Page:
1. Control Allegations

The control allegations with respect to McDaniel, Clarkson, and Kanef are sufficient to survive Defendants' motion to dismiss. The AC alleges that any acts attributed to Moody's during the class period "were caused by and/or influenced by the Individual Defendants by virtue of their domination and control thereof." (AC ¶ 17.) Moreover, McDaniel was the CEO and Chairman of the Board of Directors since 2005, Clarkson has served in numerous executive roles, including COO, co-COO of Moody's Investors Service, and senior Managing Director of Moody's Investors Service, and Kanef was the Group Managing Director of Moody's U.S. Asset Finance Group and later the Chief Regulatory and Compliance Officer for Moody's Investors Service. (AC ¶¶ 14-16.) These allegations give the Individual Defendants fair notice of the grounds on which Plaintiff's control allegations rest and are therefore sufficient to plead these defendants' actual control. In re Marsh McLennan, 501 F. Supp. 2d at 494 ("Courts in this District . . . have generally found that control is adequately alleged with a short, plain statement that gives the defendant fair notice of the claim that the defendant was a control person and the ground on which it rests its assertion.") (internal quotation marks and citations omitted.)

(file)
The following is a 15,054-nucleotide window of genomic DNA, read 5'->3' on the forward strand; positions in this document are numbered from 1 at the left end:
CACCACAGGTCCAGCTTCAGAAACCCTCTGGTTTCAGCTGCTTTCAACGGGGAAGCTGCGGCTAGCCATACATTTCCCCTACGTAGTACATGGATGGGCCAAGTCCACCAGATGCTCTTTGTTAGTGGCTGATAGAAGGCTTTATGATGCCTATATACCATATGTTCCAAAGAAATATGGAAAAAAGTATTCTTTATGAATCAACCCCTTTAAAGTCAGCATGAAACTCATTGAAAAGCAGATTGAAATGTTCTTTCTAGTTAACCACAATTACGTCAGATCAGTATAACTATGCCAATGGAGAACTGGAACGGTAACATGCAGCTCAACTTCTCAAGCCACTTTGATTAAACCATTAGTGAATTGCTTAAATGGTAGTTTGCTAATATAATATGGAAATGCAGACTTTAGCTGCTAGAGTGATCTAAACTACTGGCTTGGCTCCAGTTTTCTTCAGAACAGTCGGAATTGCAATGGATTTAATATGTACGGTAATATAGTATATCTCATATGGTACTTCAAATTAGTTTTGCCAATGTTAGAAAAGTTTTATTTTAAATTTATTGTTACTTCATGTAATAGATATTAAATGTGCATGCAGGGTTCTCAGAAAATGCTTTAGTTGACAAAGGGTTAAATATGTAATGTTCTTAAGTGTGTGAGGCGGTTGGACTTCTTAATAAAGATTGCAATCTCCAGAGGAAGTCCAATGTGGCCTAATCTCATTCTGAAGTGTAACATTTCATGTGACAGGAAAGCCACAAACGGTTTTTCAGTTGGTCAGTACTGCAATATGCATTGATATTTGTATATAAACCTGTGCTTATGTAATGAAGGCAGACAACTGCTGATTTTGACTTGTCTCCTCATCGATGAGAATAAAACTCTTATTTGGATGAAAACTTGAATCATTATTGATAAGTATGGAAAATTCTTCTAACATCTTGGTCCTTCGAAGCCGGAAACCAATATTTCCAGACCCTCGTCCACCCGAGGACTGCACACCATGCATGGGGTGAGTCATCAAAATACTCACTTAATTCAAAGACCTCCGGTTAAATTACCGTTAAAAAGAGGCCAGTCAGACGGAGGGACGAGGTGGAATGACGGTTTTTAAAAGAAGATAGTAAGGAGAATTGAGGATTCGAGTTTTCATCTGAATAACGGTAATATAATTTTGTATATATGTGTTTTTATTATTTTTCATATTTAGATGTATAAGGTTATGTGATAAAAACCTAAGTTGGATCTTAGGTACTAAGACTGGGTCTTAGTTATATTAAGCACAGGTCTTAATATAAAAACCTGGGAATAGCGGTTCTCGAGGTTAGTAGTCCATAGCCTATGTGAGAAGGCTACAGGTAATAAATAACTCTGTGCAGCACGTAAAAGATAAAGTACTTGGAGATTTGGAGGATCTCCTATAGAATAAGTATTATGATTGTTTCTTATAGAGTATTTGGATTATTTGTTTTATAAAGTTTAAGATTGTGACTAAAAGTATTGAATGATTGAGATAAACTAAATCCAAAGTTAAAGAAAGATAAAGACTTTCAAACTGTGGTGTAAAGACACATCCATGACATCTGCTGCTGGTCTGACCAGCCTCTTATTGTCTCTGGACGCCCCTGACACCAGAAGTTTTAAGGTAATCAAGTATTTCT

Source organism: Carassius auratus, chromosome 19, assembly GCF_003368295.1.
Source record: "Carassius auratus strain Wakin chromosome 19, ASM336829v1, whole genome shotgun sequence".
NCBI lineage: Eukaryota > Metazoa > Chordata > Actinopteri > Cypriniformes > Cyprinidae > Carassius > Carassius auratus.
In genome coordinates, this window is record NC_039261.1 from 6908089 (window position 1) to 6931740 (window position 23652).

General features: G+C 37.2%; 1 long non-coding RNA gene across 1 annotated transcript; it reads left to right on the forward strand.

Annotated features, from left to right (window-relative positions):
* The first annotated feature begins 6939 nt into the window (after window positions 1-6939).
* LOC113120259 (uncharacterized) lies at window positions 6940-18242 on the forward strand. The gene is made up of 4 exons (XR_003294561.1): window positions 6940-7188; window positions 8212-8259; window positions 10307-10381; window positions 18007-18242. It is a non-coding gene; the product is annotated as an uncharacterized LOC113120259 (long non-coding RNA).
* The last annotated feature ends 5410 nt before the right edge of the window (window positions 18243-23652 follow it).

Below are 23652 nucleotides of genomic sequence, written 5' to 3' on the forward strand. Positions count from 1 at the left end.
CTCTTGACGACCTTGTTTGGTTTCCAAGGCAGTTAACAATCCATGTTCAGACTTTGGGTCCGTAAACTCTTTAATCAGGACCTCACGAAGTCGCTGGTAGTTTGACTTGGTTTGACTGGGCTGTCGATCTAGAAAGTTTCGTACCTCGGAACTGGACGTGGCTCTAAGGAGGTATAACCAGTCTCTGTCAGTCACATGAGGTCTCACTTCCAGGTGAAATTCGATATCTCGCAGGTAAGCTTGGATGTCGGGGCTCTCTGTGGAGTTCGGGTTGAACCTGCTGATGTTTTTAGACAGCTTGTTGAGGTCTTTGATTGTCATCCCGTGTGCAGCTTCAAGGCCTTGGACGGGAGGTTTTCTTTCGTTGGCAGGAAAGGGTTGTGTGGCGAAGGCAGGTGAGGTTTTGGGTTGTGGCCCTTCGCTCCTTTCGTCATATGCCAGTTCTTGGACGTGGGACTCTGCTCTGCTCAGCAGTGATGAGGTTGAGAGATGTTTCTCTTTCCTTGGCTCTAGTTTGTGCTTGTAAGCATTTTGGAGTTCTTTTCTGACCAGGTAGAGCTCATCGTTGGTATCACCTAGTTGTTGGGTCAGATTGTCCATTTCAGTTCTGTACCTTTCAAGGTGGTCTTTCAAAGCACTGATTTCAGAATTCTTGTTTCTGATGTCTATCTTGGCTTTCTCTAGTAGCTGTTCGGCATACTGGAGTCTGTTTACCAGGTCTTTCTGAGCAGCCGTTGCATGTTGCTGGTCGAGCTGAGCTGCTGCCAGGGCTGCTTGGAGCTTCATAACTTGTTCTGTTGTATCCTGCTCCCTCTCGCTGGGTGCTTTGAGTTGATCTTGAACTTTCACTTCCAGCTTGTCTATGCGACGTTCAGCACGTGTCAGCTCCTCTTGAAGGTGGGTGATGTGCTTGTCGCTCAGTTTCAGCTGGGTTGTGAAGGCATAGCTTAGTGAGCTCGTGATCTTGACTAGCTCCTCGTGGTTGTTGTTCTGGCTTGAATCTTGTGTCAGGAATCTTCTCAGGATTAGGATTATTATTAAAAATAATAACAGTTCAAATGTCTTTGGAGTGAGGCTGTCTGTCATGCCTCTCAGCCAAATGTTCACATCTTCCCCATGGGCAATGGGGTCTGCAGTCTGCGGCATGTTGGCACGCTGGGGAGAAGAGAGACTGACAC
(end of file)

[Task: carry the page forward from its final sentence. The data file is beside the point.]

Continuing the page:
2. Culpable Participation Allegations

Despite the Individual Defendants' qualifications as control persons, only McDaniel qualifies as a culpable participant. Plaintiffs have not pled scienter with respect to the other two defendants. See supra Part III.C.4.i. They have, however, pled scienter with respect to McDaniel. See supra Part III.C.4.i.b. Therefore, the AC only pleads sufficient facts to hold McDaniel liable as a control person under § 20(a).


Plaintiffs have requested leave to amend the AC to redress any deficiencies the Court might identify therein. (Pls.' Opp'n 45 n. 29 (internal citation omitted).) Under Rule 15(a)(2), a "court should freely give leave [to amend] when justice so requires." Indeed, "[w]hen a motion to dismiss is granted, the usual practice is to grant leave to amend the complaint." Ronzani v. Sanofi S.A., 899 F.2d 195, 198 (2d Cir. 1990) (internal quotation marks and citations omitted). This is especially true when a complaint is dismissed for lack of specificity under Rule 9(b), see Luce v. Edelstein, 802 F.2d 49, 56 (2d Cir. 1986) ("Complaints dismissed under Rule 9(b) are almost always dismissed with leave to amend.") (internal quotation marks and citation omitted). Defendants argue that Plaintiffs' request should be denied because they have had "ample time to craft a well-pleaded complaint" and because the AC contains "incurable defects — including fatally deficient loss causation allegations." ("Defs.' Reply 20 n. 15.)